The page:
NAMPA, Idaho (AP) — A century-old gold mine is a curious place, and that’s a problem for those whose job it is to find bats and blasting caps as worrisome as the public finds them to be wondrous.
When the 2015 fire in Owyhee County finally burned out, a team of experts from the Bureau of Land Management followed closely behind the wildland firefighters assessing the safety of public land known as the Owyhee Front. The Soda Fire burned 280,000 acres in southwest Idaho and eastern Oregon. The blaze damaged 28 miles of roads and 150 miles of recreation trails, severely diminishing grazing acreage in Owyhee County and requiring the rescue of 283 wild horses.
But what concerned this BLM team were the abandoned gold mines that lay beneath the surface of the public land in the Owyhee Front — hazards exposed by the fire.
Abandoned mines are any mining sites that were vacated before Jan. 1, 1981, when BLM’s surface management regulations took effect.
Those abandoned mines, and thousands more spread across Idaho, are an ongoing risk and expense for both Idaho and the federal government. Experts from the Bureau of Land Management, the Forest Service and the Idaho Department of Lands must balance limited funding, resource extraction, public safety and the unique problems that come from cleaning up messes dating back to the era of the Civil War. Gold mining of ore deposits in sand and gravel began in Silver City in 1863, and lode mining began in 1865 at the Morning Star mine in Silver City.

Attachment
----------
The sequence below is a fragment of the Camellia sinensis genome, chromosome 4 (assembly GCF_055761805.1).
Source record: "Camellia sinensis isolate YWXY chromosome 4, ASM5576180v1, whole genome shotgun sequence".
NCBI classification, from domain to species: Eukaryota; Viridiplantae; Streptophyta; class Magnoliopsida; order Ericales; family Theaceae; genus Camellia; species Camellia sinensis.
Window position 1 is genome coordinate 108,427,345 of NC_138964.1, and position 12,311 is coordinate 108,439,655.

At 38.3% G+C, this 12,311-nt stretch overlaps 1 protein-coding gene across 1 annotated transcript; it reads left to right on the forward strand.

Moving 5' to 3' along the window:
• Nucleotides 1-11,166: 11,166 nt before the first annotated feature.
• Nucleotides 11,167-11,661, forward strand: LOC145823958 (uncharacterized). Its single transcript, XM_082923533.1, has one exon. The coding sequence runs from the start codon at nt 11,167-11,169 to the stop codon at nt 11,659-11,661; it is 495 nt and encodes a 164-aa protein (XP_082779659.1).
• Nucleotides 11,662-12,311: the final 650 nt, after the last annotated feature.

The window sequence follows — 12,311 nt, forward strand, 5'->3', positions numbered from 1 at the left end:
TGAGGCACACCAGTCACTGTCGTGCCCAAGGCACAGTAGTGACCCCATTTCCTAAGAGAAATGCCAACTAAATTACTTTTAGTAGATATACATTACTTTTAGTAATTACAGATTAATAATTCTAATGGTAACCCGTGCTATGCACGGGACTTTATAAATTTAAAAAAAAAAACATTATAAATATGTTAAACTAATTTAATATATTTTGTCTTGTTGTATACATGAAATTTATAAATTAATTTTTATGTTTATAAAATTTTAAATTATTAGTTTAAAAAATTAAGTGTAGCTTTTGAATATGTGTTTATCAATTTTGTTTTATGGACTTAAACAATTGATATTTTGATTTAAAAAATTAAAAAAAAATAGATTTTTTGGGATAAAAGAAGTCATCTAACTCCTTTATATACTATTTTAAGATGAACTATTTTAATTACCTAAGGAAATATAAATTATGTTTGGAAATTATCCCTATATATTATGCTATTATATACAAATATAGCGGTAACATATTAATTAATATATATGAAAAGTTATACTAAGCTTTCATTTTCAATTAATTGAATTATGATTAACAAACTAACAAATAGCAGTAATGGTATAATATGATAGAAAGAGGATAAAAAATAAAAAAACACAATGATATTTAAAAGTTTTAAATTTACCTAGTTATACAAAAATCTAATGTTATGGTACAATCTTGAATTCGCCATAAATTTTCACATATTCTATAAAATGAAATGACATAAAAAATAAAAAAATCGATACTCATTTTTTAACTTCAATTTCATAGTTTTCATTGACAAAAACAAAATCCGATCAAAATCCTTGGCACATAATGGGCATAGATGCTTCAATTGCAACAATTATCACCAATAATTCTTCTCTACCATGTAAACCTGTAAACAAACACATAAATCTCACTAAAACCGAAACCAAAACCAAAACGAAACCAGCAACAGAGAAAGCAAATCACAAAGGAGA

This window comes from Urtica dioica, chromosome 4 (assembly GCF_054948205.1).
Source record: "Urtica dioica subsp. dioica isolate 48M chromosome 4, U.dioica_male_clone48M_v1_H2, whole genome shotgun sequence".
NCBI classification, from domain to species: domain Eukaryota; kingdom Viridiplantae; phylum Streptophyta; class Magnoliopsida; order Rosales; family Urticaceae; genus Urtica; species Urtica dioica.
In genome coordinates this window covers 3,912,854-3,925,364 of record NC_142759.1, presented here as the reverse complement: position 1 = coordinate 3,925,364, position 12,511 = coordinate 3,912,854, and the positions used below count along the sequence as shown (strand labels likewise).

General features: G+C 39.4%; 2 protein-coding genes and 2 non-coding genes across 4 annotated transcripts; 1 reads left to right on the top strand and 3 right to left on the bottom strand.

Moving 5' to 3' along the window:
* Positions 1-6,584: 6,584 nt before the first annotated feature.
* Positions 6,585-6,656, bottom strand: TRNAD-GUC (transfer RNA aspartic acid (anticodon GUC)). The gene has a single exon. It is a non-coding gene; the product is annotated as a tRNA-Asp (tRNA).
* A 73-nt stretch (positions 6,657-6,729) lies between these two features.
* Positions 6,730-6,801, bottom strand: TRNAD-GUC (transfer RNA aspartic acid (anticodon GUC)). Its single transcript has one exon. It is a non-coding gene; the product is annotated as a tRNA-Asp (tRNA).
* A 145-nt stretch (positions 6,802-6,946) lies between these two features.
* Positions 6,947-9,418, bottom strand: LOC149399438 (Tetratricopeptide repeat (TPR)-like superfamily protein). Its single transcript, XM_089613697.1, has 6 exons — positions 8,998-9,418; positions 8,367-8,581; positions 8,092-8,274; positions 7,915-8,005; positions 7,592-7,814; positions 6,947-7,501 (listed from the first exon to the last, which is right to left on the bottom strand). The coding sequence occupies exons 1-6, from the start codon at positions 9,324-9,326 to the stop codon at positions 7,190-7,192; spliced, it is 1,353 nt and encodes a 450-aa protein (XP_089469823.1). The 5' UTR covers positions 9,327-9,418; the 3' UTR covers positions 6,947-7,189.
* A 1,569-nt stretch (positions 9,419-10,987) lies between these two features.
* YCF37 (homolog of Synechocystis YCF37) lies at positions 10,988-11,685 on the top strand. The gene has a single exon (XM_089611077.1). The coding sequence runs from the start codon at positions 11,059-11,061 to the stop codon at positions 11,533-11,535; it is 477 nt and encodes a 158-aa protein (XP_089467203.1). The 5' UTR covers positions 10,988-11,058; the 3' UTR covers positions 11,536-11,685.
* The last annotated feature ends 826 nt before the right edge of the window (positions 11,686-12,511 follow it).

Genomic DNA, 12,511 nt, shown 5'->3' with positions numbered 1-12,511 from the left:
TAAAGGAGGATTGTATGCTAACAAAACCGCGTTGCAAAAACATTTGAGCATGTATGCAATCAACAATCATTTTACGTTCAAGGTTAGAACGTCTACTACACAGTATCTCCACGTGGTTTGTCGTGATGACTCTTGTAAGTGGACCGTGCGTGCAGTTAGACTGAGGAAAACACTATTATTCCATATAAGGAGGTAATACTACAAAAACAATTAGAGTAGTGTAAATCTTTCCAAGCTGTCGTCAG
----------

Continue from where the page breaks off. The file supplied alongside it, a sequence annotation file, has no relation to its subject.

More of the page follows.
On BLM land alone, the Idaho abandoned mine lands staff have identified and inventoried 1,480 abandoned mine sites in Idaho and 8,224 mine features — which could be anything from a 200-foot-deep mine shaft to an old building — on those sites. There are about 210 known mines on state land, more on Forest Service land and unknown numbers on privately held land across Idaho. The Idaho Geological Survey database has mapped 9,000 active, abandoned and prospect mine sites in Idaho but estimate that there may be 8,000 more not yet included in the database.
So far, abandoned mines staff have repaired 923 abandoned mines across Idaho. Phil Barbarick, the Idaho abandoned mine lands team lead, said 824 of those were physical safety hazards and 99 were environmental hazards.
“We think there’s probably double that out there,” Barbarick said.
When weather allows, BLM abandoned mine and minerals staff work from several field offices at sites across the state: cleaning an old mercury mine in Homedale, conducting emergency repairs on collapsing mines in Silver City, or monitoring potential contamination of streams and rivers from mining areas in the Coeur d’Alene Basin.
On April 25, the Idaho Press joined a few members of the abandoned mine lands staff from the state and Boise district offices in their first follow-up inspection of mine features in the Owyhee Front since their initial visit following the 2015 fire. After the Owyhee Front visit, BLM staff headed up to Silver City to continue repairing a mine that collapsed at the end of January.